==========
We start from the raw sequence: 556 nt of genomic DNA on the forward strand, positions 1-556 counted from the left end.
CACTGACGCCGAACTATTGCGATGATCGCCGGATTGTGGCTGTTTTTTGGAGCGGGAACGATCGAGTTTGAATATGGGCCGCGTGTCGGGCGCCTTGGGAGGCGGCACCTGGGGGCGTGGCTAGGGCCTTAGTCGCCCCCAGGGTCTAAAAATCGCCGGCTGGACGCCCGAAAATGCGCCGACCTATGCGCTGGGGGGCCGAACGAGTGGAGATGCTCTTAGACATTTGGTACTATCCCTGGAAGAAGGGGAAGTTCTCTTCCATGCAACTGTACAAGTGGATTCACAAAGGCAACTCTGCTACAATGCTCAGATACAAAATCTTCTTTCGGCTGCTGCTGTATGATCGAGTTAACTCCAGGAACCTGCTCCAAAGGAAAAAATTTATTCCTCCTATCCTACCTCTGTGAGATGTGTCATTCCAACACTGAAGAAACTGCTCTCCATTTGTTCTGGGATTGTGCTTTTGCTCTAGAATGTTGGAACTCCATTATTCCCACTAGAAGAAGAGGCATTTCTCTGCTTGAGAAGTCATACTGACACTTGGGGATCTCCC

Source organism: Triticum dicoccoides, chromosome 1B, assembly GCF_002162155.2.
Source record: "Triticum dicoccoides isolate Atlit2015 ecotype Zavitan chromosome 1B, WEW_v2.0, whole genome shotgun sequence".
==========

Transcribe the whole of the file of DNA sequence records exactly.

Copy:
We start from the raw sequence: 556 nt of genomic DNA on the forward strand, positions 1-556 counted from the left end.
CACTGACGCCGAACTATTGCGATGATCGCCGGATTGTGGCTGTTTTTTGGAGCGGGAACGATCGAGTTTGAATATGGGCCGCGTGTCGGGCGCCTTGGGAGGCGGCACCTGGGGGCGTGGCTAGGGCCTTAGTCGCCCCCAGGGTCTAAAAATCGCCGGCTGGACGCCCGAAAATGCGCCGACCTATGCGCTGGGGGGCCGAACGAGTGGAGATGCTCTTAGACATTTGGTACTATCCCTGGAAGAAGGGGAAGTTCTCTTCCATGCAACTGTACAAGTGGATTCACAAAGGCAACTCTGCTACAATGCTCAGATACAAAATCTTCTTTCGGCTGCTGCTGTATGATCGAGTTAACTCCAGGAACCTGCTCCAAAGGAAAAAATTTATTCCTCCTATCCTACCTCTGTGAGATGTGTCATTCCAACACTGAAGAAACTGCTCTCCATTTGTTCTGGGATTGTGCTTTTGCTCTAGAATGTTGGAACTCCATTATTCCCACTAGAAGAAGAGGCATTTCTCTGCTTGAGAAGTCATACTGACACTTGGGGATCTCCC

Source organism: Triticum dicoccoides, chromosome 1B, assembly GCF_002162155.2.
Source record: "Triticum dicoccoides isolate Atlit2015 ecotype Zavitan chromosome 1B, WEW_v2.0, whole genome shotgun sequence".